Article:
An Architectural Color Explosion

A while ago I took a trip over to my Alma Mater, North Carolina State University to check out the James B. Hunt library. It’s an incredible environment of learning, research, and technology, and a lot of color thrown in. I love all the color and bold graphic shapes.

library entrance

Clean lines & color in the entry


front entry



robotic book storage and retrieval system




first floor lounge

lounge full of light and color



Watch the stories, listen to designers

A view from above

Looking down from the upper balcony




upper level study area


Exterior, west side.



Sunset At American Tobacco

Sunset at American Tobacco Campus A thriving rivitalized home to businesses and entertainment, the rich red brick is typical of the old tobacco company warehouses & manufacturing plant.

“In 2004, the Capitol Broadcasting Company, owner of the Durham Bulls, re-opened the old tobacco campus and began a renovation that would change the trajectory of Durham. Capitol Broadcasting would invest over $200 million renovating the factory buildings into a Class A office, entertainment and residential complex that has been recognized nationally as the definitive example of re-purposing and re-developing historic properties.”

American Tobacco Village

The iconic Lucky Strike tower and smoke stack in the central area of the Tobacco Village dominate the scene of a revitalization of Durham still in progress.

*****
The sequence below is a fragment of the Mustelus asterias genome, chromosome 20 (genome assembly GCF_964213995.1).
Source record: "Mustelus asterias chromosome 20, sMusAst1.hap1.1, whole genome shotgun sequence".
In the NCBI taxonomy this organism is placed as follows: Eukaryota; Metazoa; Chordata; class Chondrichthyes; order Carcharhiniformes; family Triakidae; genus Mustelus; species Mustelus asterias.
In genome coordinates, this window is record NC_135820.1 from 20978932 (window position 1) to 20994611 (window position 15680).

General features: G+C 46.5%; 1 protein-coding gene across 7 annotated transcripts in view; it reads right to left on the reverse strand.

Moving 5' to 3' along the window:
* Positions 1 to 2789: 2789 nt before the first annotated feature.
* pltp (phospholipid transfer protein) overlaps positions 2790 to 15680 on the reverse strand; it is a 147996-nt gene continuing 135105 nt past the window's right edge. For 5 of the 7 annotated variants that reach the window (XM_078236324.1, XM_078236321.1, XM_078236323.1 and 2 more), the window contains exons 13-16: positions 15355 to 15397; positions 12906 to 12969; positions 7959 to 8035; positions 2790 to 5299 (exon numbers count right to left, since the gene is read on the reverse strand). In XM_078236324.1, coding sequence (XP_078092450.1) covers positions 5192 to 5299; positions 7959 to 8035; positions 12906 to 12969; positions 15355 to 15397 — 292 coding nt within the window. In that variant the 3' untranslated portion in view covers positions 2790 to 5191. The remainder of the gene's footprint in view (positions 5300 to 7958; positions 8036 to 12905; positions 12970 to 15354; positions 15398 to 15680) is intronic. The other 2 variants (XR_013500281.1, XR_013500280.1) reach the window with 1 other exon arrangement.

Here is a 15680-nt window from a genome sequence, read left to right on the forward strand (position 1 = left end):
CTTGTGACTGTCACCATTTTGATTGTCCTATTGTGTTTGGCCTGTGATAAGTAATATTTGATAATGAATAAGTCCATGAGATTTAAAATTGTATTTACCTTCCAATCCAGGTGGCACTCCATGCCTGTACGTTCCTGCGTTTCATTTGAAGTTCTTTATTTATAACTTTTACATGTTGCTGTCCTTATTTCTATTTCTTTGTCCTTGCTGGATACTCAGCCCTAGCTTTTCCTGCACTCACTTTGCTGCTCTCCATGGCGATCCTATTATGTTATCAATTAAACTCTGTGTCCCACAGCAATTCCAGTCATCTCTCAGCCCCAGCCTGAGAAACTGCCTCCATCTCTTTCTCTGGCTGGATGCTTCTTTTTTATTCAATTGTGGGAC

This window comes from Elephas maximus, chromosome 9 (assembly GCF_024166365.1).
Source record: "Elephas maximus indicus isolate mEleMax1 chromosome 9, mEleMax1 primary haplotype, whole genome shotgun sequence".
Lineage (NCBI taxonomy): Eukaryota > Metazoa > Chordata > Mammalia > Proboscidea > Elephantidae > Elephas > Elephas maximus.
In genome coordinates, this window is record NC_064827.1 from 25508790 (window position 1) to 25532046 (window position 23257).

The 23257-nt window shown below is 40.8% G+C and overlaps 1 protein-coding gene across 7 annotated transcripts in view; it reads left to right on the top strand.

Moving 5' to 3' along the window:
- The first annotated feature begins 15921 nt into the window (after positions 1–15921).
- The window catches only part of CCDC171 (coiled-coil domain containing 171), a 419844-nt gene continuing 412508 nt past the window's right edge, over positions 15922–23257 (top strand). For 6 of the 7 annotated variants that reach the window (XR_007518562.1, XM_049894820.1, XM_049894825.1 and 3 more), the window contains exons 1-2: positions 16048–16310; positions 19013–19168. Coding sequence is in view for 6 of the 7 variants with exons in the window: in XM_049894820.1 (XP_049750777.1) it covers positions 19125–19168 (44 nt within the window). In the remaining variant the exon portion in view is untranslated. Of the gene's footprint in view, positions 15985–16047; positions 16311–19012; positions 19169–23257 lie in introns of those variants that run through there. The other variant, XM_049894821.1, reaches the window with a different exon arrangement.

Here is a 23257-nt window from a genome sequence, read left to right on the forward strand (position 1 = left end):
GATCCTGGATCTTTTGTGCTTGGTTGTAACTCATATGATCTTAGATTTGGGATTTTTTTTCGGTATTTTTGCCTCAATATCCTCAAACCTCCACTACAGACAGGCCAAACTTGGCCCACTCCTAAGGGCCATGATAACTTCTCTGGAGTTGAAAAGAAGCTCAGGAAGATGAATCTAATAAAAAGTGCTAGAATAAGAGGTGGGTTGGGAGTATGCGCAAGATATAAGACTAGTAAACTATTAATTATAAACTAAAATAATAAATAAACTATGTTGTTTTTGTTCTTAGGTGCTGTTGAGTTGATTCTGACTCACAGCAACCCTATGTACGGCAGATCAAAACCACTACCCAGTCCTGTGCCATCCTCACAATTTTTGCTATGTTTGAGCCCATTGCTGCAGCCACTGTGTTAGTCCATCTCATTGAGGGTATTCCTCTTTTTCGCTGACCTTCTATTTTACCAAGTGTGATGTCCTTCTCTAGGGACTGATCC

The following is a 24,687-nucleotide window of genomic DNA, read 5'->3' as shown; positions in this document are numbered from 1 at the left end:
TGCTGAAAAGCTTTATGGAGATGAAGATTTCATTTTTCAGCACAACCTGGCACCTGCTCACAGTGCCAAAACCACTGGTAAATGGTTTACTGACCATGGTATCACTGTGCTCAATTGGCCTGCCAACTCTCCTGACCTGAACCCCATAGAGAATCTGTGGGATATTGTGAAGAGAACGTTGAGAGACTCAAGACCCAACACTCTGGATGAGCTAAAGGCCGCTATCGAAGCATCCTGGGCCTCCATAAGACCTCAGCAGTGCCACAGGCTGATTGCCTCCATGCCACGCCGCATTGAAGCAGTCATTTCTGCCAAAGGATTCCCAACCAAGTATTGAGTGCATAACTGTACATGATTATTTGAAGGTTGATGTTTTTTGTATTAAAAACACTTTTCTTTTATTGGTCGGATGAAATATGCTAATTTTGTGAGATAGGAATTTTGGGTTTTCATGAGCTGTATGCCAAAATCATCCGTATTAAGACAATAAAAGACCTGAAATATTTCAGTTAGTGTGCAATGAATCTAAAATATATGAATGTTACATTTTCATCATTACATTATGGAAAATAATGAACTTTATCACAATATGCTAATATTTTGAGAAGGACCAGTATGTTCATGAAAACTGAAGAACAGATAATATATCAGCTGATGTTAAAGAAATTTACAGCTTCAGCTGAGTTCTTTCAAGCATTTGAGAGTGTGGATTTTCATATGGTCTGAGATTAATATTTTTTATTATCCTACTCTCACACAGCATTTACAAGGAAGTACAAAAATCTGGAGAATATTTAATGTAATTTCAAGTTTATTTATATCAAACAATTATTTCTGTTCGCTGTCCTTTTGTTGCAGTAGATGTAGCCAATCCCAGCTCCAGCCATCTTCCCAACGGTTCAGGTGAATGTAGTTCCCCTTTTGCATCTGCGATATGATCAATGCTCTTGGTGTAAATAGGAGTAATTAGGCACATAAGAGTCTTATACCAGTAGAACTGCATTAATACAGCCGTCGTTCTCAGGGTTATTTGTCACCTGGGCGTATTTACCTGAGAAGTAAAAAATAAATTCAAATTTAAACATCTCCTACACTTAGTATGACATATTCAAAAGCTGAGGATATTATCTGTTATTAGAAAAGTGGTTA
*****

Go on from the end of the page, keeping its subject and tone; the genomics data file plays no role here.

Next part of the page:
This post started out as a couple new shots of sunset from a couple days ago. I’ve shot in and around the Tobacco Campus several times over the last few years, so I’ve added few older images from some of my favorite details at the American Tobacco campus.

American Tobacco Architecture

The tin roof covers what was the old train track running through to pick up the tobacco for transport on the Tobacco Trail to points across the country.

Giant butresses support from below in he old industrial complex

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Part of an employee lunch counter.  At some point the front was filled with concrete half way up, I believe it is to be uncovered and restored.


They used the old Detroit Rotograte for coal power to run the trains and conveyers for tobacco transport.


The renovations have re-purposed the huge storage bays as event venues. Beautiful wood floors, exposed fittings and brick add to the charm still present from the industrial era.